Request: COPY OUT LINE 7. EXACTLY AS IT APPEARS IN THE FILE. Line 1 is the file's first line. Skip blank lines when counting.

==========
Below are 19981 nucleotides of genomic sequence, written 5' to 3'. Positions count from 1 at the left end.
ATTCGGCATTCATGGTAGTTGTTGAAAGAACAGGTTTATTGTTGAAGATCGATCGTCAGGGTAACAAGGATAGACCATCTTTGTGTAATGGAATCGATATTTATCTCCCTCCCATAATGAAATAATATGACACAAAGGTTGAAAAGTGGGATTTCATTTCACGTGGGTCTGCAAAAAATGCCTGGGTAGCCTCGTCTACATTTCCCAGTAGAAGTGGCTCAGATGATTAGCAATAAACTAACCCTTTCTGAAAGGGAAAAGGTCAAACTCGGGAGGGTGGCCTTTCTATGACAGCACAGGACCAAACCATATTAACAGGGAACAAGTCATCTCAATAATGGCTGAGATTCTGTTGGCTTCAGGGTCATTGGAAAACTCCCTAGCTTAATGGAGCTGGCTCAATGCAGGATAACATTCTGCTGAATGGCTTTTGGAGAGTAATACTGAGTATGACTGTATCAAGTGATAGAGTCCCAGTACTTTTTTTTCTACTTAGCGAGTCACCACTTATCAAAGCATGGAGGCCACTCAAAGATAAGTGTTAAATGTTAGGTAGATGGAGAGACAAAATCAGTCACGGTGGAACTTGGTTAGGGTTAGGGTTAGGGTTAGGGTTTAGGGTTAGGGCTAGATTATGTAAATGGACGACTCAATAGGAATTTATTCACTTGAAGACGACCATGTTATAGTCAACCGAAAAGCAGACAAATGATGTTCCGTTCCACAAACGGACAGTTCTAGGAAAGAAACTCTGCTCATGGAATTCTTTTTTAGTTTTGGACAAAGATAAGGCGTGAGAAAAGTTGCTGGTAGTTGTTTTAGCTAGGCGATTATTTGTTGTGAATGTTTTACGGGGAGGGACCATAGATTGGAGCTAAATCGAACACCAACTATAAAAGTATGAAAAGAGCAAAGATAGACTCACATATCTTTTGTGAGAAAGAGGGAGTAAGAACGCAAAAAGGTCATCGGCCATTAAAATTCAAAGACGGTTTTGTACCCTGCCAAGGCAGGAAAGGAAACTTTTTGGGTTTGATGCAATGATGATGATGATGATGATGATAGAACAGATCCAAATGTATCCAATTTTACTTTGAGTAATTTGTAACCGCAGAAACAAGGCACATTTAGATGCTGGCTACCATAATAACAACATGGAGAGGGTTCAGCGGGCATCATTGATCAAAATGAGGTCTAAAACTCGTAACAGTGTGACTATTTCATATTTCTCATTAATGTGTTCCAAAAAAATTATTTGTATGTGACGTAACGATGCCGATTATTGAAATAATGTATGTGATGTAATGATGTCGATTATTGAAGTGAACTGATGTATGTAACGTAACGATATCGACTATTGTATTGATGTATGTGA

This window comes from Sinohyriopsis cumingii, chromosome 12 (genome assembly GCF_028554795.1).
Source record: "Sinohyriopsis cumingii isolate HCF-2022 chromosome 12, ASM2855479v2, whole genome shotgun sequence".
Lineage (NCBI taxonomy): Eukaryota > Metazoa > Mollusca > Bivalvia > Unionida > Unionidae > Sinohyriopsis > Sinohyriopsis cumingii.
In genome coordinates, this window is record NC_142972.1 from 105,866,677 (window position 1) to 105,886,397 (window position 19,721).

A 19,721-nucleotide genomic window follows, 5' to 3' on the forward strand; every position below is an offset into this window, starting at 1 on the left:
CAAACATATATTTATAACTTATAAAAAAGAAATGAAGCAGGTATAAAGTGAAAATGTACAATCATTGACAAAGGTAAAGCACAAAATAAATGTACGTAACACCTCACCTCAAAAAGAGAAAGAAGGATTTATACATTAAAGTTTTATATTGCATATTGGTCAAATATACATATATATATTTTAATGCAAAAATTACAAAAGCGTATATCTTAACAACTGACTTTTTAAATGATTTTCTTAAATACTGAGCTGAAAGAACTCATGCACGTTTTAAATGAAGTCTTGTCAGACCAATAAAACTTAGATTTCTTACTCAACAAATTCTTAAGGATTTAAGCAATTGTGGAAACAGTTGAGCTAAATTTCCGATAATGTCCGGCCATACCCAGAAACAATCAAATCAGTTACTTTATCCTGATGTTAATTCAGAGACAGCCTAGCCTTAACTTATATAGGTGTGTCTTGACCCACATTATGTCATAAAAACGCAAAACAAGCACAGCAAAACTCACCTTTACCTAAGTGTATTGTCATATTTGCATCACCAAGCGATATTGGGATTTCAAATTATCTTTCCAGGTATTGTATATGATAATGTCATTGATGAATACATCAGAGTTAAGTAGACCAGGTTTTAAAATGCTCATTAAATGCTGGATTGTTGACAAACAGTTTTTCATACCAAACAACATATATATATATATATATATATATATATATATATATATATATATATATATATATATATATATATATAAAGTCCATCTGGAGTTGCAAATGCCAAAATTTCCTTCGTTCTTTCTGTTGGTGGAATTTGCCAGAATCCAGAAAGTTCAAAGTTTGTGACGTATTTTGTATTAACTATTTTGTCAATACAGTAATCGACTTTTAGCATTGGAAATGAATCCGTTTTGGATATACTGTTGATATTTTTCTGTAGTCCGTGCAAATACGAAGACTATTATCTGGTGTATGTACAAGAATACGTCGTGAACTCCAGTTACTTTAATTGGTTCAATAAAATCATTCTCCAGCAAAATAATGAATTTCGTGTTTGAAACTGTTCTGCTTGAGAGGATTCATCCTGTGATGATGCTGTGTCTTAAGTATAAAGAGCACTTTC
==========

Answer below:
A 19,721-nucleotide genomic window follows, 5' to 3' on the forward strand; every position below is an offset into this window, starting at 1 on the left: